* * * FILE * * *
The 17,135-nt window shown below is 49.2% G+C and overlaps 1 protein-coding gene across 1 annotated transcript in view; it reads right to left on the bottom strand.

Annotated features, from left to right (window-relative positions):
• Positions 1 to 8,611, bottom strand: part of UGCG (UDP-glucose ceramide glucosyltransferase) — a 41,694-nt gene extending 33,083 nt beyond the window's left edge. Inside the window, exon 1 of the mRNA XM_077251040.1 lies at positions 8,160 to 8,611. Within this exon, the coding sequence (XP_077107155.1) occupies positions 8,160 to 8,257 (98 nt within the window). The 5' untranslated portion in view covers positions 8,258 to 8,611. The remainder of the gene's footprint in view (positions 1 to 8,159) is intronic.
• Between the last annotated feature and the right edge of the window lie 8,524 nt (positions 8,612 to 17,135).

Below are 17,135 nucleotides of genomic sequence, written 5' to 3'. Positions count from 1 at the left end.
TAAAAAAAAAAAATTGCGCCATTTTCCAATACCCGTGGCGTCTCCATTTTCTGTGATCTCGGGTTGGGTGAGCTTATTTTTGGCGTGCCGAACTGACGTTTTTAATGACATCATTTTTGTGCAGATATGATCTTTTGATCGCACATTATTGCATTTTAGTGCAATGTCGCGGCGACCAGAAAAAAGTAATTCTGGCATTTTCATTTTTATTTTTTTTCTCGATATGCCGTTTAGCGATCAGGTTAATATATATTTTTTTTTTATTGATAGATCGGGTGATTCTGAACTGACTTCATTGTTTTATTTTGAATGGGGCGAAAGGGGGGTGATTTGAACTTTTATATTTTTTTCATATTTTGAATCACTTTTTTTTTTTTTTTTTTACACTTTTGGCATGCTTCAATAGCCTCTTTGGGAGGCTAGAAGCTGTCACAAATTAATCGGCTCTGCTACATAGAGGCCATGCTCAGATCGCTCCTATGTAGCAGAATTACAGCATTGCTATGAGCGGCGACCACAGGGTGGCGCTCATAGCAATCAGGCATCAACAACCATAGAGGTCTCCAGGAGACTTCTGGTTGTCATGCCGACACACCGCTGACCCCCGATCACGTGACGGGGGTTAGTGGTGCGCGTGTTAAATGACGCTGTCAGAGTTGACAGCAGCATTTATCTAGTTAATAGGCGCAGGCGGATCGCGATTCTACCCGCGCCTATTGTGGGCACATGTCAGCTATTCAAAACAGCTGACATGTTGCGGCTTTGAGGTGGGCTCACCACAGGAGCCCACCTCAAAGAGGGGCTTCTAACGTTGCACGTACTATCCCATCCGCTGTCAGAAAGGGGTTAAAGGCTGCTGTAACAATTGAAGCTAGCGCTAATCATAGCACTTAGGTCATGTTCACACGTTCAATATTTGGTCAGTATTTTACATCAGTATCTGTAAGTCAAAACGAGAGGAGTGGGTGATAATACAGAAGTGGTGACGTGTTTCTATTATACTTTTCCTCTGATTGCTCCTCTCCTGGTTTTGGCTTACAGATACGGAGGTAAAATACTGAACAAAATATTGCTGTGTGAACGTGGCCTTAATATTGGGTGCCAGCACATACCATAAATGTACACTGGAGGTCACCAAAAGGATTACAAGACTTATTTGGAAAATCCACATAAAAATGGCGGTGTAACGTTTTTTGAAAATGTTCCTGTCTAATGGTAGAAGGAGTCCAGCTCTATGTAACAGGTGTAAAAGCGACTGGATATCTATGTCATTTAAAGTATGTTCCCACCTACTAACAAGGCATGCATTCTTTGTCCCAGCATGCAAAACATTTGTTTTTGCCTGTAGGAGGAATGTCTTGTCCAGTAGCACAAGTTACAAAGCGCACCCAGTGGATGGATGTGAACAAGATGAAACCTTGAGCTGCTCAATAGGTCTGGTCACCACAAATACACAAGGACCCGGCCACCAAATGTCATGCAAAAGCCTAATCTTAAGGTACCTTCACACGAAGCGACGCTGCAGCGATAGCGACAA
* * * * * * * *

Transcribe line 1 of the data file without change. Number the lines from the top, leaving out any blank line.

The 17,135-nt window shown below is 49.2% G+C and overlaps 1 protein-coding gene across 1 annotated transcript in view; it reads right to left on the bottom strand.